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Are state revenues really on upswing?
Hill Jack
Jack Hill

Some conclusions can be drawn from an in-depth look at the year-end state revenue figures, but there are more questions than conclusions in this unusual year.

1. June’s revenues combined with May’s figures provided the entire surplus for the fiscal year and caught up the shortfall the state faced at the end of April.
May increase — $460 million
June increase — $110 million

This increase totaling $570 million was generated in just two months and represents 44 percent of the entire year’s gain. So the question remains: Is there a trend or is the result of e-filing and other factors a huge year-end deluge of tax revenues?

2. Although motor fuel taxes increased $160 million (20 percent) in FY07, the rate of increase steadily dropped the last six months of the fiscal year. So, is this a trend that high fuel prices will eventually drive down usage and in-turn reduce fuel tax growth? This factor should be considered amid calls from some quarters for a special session to reduce gasoline sales taxes.

3. Sales taxes at 33 percent are a smaller percentage of the total state revenues than a year ago when the total was 35.1 percent.  The growth of sales taxes at only 3.6 percent (exclusive of fuel taxes) was below the revenue estimate for sales tax receipts but that failure was lost in the overwhelming increase in income tax revenues.

From observing (Yogi Berra said “you can see a lot by observing”) pretty good growth in local sales tax distributions all year (8.7 percent), since local taxes are broader than state sales taxes, (no food sales tax paid to the state) local collections may be less affected by reductions in growth rates of categories such as lumber, apparel and others as is state sales tax totals.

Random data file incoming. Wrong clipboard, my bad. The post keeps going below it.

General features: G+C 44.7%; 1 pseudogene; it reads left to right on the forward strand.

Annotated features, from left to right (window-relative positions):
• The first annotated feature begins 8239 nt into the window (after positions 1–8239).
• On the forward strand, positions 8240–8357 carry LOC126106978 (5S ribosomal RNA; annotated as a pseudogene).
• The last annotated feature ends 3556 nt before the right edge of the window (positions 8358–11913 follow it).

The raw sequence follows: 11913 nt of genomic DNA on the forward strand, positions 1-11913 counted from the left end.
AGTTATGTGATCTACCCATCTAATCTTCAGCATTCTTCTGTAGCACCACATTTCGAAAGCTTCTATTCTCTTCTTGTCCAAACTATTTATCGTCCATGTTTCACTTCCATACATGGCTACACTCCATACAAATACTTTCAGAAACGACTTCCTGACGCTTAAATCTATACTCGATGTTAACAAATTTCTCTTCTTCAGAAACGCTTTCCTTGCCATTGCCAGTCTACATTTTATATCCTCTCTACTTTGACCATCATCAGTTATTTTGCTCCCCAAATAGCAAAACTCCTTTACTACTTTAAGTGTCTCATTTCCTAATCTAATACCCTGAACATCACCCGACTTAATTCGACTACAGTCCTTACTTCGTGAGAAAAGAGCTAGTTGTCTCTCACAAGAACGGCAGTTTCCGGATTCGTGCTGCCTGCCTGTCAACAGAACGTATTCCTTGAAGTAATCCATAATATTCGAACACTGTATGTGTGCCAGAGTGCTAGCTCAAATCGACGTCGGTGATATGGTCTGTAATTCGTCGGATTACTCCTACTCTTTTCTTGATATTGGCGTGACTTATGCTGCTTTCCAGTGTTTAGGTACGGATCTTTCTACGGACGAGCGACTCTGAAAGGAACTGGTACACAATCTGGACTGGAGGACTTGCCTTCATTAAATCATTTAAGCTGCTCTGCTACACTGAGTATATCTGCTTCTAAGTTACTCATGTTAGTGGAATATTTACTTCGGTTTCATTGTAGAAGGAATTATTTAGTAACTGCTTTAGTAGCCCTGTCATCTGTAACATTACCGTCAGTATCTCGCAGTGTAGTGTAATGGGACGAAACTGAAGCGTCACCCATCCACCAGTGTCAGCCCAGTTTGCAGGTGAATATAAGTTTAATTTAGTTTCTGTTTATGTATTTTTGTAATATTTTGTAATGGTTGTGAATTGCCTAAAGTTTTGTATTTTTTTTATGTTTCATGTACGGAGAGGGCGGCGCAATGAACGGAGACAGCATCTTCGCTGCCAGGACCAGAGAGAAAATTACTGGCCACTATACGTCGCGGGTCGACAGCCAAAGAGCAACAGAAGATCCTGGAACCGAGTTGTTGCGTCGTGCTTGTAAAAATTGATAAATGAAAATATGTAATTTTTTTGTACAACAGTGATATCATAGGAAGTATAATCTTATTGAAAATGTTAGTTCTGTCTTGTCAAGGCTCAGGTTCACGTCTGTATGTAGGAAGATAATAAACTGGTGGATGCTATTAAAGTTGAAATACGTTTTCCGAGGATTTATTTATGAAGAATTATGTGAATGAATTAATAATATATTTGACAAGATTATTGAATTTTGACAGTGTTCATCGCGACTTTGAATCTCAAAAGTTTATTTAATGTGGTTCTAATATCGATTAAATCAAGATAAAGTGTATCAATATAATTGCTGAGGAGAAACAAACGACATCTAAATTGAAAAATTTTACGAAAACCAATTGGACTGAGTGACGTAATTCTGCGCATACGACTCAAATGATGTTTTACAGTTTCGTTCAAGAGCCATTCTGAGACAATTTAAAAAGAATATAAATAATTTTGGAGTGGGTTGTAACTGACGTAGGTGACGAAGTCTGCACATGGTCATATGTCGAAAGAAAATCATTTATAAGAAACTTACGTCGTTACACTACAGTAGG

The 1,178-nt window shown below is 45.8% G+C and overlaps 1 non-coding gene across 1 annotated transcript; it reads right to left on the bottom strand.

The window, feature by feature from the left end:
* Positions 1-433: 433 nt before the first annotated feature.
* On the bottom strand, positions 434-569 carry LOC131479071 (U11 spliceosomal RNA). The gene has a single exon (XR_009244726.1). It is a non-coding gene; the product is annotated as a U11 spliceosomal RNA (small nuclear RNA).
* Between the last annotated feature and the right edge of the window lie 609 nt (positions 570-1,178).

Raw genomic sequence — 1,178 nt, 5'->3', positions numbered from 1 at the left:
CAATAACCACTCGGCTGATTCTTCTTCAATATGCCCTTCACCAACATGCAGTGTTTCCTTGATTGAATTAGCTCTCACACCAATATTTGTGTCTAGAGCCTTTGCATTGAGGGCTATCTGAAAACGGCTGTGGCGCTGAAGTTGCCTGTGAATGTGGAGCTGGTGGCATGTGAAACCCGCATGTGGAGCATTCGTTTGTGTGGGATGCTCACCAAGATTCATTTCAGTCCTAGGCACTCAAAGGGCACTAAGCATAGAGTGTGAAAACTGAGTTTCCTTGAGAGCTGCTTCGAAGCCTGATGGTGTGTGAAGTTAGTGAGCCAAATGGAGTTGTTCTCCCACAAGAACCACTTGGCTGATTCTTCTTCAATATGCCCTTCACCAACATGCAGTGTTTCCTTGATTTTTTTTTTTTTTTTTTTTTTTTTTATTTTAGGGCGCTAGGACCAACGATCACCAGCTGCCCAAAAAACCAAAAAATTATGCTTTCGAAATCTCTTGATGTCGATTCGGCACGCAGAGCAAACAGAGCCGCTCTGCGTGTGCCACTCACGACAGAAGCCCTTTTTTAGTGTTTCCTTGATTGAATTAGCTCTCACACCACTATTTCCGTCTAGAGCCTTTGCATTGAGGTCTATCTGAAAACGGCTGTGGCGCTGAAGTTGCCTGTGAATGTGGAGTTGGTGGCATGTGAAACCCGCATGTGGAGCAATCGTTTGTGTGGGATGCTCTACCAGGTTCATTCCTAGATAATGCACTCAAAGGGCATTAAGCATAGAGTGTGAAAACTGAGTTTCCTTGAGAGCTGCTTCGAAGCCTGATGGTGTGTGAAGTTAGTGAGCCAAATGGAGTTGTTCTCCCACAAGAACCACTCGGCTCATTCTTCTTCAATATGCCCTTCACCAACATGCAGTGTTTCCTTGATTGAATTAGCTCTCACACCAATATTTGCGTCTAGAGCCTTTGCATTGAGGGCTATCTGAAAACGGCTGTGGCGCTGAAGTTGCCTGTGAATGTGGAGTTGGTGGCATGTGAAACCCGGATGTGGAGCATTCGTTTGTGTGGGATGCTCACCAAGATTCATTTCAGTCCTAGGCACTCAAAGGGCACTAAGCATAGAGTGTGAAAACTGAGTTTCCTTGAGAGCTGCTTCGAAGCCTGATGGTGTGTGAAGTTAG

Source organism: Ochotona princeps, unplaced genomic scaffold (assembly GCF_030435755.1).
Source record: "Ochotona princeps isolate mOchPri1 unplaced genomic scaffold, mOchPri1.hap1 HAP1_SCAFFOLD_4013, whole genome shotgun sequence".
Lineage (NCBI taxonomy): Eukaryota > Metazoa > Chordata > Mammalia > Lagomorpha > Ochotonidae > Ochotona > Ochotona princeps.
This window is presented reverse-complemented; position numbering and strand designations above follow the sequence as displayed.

The volatility of the sales tax should not be forgotten when serious tax reform issues begin to be discussed.

4. Month by month, fuel tax growth is obscuring the overall revenue picture and observers should always look at revenues exclusive of fuel taxes.

5. Is there anything to be gained from looking inside the personal income tax figures? Withholding taxes were up 7.6 percent or $576 million, a really important figure. Estimated tax payments were up 12.8 percent or $170 million.

Collections from tax return filings were up 13.9 percent or $86 million.

Collections from assessments were up 9.7 percent or $15 million.

One explanation could have been the explosive population growth in Georgia in the past year pegged at 211,000 people by some accounts. Here’s a WAG (wild — guess), if 50,000 taxpayers (one/fourth of the 200,000) paid state withholding taxes of $500 each, the result is $25 million in tax revenue through withholding taxes. So growth either explains the changes or there is some unknown factor.

6.  There is definitely a drop in sales tax collections by category. All categories but one are trending downward.

7. Corporate income tax growth was surprisingly high at 17.9 percent or $154 million.  This category produced $1 billion in revenues this year for the first time.

These figures trended down sharply until December but stayed positive for the rest of the fiscal year. With all the corporate tax breaks passed by the General Assembly in the past few years, this sharp increase is extremely interesting.

Visit the Legislature’s home page at
To view the FY2008 budget in its entirety:—  - Tab - Budget Reports

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